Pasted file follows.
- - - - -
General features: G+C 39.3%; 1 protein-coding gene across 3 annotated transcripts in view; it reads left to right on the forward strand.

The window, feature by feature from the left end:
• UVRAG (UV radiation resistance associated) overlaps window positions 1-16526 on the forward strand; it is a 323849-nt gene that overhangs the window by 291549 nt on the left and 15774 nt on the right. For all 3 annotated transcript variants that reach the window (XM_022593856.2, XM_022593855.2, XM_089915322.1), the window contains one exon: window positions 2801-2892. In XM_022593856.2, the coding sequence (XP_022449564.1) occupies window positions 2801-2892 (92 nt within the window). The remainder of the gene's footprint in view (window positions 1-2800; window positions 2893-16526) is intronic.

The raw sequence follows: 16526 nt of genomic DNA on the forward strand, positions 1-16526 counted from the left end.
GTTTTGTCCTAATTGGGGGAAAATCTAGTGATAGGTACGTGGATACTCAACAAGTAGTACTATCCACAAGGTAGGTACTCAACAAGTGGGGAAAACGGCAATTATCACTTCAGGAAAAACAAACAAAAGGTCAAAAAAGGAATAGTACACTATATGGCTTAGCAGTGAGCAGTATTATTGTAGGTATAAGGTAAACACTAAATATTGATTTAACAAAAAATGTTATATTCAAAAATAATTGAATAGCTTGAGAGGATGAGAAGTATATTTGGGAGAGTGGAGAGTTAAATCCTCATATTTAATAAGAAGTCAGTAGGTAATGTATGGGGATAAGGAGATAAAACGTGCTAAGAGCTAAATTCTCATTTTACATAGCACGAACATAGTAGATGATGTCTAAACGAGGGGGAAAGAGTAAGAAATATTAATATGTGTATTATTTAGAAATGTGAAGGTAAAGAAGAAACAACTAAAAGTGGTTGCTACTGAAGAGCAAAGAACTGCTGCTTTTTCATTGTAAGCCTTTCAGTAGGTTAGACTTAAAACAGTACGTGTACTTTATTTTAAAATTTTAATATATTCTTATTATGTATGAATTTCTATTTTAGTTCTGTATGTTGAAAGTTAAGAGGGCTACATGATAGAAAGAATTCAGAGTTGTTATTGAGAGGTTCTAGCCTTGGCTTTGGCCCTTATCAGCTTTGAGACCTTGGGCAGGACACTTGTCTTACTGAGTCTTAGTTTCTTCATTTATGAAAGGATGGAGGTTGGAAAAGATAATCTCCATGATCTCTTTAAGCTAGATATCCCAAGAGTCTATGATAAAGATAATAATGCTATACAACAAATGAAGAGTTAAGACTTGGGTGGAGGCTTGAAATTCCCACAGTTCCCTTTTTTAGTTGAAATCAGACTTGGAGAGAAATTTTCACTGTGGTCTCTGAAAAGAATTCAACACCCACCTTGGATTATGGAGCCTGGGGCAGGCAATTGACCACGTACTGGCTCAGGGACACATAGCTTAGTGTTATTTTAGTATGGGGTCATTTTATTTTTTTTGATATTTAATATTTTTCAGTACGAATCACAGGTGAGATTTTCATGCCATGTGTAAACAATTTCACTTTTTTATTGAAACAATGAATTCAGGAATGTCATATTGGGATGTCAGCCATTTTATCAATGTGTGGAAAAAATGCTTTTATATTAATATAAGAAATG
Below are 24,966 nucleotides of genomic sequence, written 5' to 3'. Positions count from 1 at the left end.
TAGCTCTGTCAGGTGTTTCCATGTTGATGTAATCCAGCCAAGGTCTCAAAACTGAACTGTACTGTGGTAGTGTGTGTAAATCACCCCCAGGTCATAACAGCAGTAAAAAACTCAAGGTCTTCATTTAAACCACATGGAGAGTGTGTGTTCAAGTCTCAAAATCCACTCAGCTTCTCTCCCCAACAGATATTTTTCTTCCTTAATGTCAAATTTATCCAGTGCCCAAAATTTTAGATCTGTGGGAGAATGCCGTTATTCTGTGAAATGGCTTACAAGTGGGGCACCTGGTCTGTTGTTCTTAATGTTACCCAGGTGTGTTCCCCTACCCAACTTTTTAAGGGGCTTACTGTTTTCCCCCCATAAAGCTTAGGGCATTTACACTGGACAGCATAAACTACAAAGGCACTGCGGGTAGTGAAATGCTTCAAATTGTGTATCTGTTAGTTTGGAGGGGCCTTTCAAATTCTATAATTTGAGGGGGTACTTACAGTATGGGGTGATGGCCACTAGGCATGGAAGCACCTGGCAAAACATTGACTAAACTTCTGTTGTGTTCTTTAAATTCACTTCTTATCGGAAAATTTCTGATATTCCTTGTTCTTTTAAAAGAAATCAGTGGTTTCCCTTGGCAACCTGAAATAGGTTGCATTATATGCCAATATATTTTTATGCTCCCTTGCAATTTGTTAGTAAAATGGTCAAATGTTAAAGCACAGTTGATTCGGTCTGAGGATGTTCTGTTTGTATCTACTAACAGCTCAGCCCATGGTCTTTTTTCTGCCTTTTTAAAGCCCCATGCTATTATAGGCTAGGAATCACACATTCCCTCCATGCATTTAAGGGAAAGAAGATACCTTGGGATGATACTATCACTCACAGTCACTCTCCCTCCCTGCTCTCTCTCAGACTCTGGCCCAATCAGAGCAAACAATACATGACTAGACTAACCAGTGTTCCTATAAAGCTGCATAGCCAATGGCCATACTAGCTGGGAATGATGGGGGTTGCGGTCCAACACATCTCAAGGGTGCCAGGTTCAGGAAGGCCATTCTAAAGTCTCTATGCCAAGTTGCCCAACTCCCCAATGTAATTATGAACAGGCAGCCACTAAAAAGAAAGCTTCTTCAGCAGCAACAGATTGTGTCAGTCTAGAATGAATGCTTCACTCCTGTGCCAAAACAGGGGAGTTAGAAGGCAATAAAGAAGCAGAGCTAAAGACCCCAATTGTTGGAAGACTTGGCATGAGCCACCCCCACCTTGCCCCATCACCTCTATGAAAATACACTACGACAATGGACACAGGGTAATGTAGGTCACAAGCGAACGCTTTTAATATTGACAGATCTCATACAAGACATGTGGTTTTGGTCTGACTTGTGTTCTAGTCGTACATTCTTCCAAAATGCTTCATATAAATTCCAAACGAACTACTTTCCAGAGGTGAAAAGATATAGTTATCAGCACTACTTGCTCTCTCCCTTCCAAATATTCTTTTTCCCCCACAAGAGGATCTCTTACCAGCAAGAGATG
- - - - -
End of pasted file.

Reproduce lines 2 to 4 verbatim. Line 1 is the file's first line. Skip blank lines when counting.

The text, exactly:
The window, feature by feature from the left end:
• UVRAG (UV radiation resistance associated) overlaps window positions 1-16526 on the forward strand; it is a 323849-nt gene that overhangs the window by 291549 nt on the left and 15774 nt on the right. For all 3 annotated transcript variants that reach the window (XM_022593856.2, XM_022593855.2, XM_089915322.1), the window contains one exon: window positions 2801-2892. In XM_022593856.2, the coding sequence (XP_022449564.1) occupies window positions 2801-2892 (92 nt within the window). The remainder of the gene's footprint in view (window positions 1-2800; window positions 2893-16526) is intronic.

The raw sequence follows: 16526 nt of genomic DNA on the forward strand, positions 1-16526 counted from the left end.